FOCUS ON WEST AFRICA: OHADA – JONATHAN LANG
The Organisation for the Harmonisation of Business Law in Africa (OHADA) comprises 16 contracting states:
Benin, Burkina Faso, Cameroon, Central African Republic, Chad, Comoros, Congo, Equatorial Guinea, Gabon, Guinea, Guinea Bissau, Ivory Coast, Mali, Niger, Senegal and Togo.
The Democratic Republic of Congo is expected to join in the near future.
In November 1997 the OHADA contracting states signed the Treaty on the Harmonisation of Business Law in Africa with the objective of harmonising business law in each of their countries by the adoption of common rules (Uniform Acts), the establishment of judicial procedures in respect of these rules and encouraging arbitration for the settlement of contractual disputes. Business law for these purposes includes laws relating to companies, trade and commerce, security and the enforcement of debts, insolvency and bankruptcy, commercial arbitration as well as employment, accounting principles and policies, transportation and sales.
Uniform Acts are adopted by the Council of Ministers (representing each of the contracting states) in consultation with the Common Court of Justice and Arbitration (CCJA). Uniform Acts are directly applicable in contracting states and do not require ratification by the legislature of each contracting state (in much the same way that regulations applying in the European Union).
To date six Uniform Acts have been adopted:
· Uniform Act relating to the General Commercial Law
· Uniform Act relating to Commercial Companies and Economic Interest Groups
· Uniform Act Organising Security
· Uniform Act Organising Simplified Recovery Procedures and Measures of Execution
· Uniform Act Organising Collective Proceedings for Wiping Off Debts
· Uniform Act on Arbitration
Rules of arbitration and procedure of the CCJA have also been adopted. Other uniform acts on employment and sales to consumers are expected to follow.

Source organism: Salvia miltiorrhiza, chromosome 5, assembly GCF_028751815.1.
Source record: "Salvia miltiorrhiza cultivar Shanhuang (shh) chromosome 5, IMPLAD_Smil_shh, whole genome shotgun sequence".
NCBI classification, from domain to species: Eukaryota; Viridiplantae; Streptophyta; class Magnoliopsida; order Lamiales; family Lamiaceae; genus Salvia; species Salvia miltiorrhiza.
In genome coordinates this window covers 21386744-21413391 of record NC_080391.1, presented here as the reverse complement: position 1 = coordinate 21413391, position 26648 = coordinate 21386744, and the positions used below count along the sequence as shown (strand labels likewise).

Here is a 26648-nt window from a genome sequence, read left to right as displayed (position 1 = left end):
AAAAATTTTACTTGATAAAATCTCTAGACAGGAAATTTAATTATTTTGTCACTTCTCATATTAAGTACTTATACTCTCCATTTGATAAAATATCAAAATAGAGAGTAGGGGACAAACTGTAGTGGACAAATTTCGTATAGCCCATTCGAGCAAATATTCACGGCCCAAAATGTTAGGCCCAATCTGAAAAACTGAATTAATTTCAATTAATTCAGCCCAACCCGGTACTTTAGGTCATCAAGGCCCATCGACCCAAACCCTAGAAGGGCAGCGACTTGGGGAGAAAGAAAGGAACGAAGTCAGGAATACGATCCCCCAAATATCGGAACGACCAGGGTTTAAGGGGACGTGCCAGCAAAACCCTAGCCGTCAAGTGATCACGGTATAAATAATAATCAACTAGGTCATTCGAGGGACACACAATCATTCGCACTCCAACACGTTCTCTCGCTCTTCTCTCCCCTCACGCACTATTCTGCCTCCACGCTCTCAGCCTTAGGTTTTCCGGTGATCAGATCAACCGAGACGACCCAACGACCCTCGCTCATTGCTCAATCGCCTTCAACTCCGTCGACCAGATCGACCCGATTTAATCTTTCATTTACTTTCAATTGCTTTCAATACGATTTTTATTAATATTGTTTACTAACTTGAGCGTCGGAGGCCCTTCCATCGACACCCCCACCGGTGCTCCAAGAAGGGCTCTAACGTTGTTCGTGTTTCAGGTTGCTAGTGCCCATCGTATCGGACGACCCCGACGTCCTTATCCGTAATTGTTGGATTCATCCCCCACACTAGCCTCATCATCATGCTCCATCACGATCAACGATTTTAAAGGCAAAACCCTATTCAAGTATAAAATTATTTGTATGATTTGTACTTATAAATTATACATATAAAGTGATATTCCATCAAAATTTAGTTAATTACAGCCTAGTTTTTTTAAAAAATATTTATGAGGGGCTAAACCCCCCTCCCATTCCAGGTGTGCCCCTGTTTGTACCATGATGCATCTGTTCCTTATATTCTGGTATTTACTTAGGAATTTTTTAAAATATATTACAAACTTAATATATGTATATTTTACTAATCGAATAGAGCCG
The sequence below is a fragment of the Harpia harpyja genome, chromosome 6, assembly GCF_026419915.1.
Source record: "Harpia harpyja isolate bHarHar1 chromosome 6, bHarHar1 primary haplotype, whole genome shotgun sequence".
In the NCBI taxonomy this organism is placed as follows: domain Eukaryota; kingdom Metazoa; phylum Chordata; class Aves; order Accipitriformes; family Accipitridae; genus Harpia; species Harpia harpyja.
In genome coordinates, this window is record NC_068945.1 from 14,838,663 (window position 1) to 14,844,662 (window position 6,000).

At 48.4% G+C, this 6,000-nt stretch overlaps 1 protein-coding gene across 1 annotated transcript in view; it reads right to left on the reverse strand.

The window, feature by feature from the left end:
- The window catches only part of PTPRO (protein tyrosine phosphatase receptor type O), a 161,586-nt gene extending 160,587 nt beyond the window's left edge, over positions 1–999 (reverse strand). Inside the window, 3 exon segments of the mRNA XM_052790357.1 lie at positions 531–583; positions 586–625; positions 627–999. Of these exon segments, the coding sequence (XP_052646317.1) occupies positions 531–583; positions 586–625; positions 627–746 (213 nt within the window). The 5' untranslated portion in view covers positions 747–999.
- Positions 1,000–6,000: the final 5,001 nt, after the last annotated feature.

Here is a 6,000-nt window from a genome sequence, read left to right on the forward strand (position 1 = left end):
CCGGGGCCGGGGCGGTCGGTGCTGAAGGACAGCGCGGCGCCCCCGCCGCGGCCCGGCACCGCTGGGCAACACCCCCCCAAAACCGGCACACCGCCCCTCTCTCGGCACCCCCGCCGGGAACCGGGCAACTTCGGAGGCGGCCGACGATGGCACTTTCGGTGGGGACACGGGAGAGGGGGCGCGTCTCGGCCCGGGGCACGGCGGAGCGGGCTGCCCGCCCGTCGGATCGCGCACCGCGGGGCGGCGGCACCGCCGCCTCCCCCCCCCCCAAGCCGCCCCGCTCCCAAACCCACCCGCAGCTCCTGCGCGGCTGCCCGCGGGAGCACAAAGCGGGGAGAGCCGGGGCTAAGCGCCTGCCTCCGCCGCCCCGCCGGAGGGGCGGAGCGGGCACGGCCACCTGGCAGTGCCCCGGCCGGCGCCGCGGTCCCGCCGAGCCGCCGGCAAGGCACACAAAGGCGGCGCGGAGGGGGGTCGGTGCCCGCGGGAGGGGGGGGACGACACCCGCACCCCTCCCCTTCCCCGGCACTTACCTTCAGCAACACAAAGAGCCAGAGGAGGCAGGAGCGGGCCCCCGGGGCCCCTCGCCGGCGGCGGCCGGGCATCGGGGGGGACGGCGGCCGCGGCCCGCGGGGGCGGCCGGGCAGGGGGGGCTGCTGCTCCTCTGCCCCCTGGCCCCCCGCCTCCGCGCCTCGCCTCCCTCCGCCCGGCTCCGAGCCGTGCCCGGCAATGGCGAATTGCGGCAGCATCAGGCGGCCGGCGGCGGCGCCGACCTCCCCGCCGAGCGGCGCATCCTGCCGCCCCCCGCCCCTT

Of particular interest to foreign investors, lenders and exporters are laws governing the establishment, maintenance and winding-up of corporations and the raising of capital. A centralised commercial registry has also been established facilitating access to information about companies incorporated in OHADA contracting states. Laws governing the granting and enforceability of guarantees and security have been modernised. In addition to mortgages over real property, security may also be granted over immovable assets, receivables and bank accounts.
Where the Uniform Acts apply, litigation is settled at first instance in local courts. The CCJA (comprising seven judges appointed by contracting states) acts as a court of final appeal and judgments are final and binding. Proceedings are adversarial and public and conducted in the French language. To date there have been over 1200 reported cases in respect of the Uniform Acts.
The Uniform Act on Arbitration enables arbitration awards to be enforceable in each contracting state. If parties to a contract elect for arbitration in respect of disputes, national courts of contracting states may not exercise jurisdiction over any dispute. The CCJA confirms or, failing agreement between the parties to a dispute, appoints the arbitrators. Before granting a final award, an arbitration tribunal must submit its proposed decision to the CCJA for approval.
The principal benefits of the harmonisation process is the modernisation and standardisation of business law across 16 countries to create a legal and judicial system more conducive to foreign investment and trade.
We are proposing to host a seminar on OHADA laws for foreign investors, lenders and exporters later this year.